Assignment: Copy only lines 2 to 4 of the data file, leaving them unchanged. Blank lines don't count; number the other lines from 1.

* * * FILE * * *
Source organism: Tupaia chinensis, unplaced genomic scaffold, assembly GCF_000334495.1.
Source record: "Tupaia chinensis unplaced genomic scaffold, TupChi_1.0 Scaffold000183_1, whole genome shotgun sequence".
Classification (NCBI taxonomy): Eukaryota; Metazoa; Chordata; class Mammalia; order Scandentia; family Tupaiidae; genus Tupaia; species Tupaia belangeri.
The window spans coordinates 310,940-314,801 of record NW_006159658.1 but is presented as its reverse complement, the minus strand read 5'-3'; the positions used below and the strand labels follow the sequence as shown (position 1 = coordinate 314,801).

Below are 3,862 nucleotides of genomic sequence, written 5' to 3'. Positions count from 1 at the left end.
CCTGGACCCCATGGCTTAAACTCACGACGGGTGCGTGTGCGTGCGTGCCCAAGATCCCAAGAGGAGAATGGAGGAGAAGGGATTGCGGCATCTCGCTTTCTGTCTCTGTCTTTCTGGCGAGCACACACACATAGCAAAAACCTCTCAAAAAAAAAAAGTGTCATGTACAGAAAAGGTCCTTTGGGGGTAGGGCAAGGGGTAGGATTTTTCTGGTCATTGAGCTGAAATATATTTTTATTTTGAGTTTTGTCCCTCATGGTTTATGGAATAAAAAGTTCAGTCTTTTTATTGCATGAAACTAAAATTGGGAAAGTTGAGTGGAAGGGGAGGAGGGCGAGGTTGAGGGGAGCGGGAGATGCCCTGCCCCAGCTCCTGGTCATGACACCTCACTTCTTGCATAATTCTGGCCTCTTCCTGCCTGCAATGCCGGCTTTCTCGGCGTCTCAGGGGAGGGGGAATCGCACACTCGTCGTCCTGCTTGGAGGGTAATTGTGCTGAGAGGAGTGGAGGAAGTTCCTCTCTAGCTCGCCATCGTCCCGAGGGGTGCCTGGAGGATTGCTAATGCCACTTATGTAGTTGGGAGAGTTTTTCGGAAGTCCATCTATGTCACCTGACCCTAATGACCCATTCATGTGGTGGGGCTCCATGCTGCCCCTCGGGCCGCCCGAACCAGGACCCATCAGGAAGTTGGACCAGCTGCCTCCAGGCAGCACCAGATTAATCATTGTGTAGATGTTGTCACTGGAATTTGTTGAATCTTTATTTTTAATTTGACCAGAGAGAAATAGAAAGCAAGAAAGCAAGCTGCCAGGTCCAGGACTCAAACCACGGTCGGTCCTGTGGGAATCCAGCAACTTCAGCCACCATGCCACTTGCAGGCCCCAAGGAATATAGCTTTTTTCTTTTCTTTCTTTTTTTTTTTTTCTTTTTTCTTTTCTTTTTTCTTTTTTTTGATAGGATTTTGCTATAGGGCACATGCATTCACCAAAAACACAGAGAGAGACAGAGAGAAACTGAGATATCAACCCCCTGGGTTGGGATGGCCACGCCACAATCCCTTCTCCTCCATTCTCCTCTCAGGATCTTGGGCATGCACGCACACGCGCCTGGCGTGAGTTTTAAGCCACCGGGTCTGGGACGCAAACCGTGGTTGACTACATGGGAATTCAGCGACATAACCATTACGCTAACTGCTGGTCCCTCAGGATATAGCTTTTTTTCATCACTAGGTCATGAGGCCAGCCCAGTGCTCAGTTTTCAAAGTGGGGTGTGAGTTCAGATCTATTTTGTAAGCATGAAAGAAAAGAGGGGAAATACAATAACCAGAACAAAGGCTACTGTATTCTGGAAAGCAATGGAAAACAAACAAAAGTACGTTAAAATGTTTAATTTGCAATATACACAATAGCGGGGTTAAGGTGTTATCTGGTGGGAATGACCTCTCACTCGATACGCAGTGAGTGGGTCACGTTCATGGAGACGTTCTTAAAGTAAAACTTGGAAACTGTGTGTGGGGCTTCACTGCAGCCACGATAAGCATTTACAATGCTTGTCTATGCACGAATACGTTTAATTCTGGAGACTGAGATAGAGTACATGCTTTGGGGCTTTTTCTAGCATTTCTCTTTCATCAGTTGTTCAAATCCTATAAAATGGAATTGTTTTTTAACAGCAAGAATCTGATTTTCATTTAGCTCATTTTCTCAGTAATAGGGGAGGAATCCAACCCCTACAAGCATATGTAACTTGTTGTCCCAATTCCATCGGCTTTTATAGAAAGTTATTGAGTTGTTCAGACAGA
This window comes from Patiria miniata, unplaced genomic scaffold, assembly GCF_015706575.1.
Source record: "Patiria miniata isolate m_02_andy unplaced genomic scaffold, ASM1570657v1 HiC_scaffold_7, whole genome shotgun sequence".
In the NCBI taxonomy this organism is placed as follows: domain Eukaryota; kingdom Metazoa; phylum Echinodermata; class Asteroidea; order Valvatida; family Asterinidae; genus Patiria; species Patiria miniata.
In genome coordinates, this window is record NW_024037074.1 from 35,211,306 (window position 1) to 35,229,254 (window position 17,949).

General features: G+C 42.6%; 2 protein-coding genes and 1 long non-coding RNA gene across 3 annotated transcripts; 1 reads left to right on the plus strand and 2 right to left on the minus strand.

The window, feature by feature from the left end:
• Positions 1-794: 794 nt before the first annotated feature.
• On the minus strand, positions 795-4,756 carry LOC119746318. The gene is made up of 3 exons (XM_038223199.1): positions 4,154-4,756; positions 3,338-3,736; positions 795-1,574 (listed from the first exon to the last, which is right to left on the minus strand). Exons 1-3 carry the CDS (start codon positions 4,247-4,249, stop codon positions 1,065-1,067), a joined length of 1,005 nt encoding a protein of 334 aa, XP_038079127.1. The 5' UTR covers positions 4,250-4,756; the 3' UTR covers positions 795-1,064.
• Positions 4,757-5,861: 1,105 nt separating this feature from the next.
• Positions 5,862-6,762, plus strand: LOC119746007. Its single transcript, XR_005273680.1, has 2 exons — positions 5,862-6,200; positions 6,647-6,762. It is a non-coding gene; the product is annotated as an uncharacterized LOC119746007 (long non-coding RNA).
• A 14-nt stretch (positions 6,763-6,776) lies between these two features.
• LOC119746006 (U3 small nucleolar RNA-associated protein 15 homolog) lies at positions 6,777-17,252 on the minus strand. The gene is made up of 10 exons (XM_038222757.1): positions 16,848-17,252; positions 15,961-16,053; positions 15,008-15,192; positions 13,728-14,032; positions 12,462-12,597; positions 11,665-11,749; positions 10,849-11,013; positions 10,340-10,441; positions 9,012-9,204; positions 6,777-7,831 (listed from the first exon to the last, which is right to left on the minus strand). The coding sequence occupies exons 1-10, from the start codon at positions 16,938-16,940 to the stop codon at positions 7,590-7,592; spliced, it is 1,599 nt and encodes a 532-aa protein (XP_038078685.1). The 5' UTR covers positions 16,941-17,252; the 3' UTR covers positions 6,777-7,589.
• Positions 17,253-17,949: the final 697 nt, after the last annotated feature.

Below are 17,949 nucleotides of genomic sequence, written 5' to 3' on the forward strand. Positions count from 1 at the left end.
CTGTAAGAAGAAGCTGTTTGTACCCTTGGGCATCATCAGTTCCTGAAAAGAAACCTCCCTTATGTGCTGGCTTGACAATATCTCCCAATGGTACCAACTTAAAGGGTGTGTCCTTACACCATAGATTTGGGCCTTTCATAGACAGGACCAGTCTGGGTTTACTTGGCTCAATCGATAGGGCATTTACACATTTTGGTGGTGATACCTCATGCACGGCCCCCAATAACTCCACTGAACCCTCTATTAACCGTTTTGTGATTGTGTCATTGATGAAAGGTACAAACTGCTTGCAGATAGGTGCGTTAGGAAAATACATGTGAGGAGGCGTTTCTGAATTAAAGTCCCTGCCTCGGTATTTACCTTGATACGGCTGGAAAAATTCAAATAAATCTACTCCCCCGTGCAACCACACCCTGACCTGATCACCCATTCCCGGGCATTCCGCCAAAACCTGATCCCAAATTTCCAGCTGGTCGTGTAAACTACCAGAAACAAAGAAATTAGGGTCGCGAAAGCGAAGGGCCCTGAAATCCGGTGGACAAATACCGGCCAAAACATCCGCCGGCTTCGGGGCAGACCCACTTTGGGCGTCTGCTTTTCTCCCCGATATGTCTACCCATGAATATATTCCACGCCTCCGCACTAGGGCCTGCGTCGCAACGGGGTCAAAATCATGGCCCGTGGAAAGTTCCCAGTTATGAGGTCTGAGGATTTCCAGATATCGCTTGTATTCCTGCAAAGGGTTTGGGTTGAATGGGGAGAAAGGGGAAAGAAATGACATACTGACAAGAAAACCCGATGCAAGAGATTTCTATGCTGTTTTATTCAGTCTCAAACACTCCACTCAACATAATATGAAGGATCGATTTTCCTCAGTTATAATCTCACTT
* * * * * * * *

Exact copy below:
Source record: "Tupaia chinensis unplaced genomic scaffold, TupChi_1.0 Scaffold000183_1, whole genome shotgun sequence".
Classification (NCBI taxonomy): Eukaryota; Metazoa; Chordata; class Mammalia; order Scandentia; family Tupaiidae; genus Tupaia; species Tupaia belangeri.
The window spans coordinates 310,940-314,801 of record NW_006159658.1 but is presented as its reverse complement, the minus strand read 5'-3'; the positions used below and the strand labels follow the sequence as shown (position 1 = coordinate 314,801).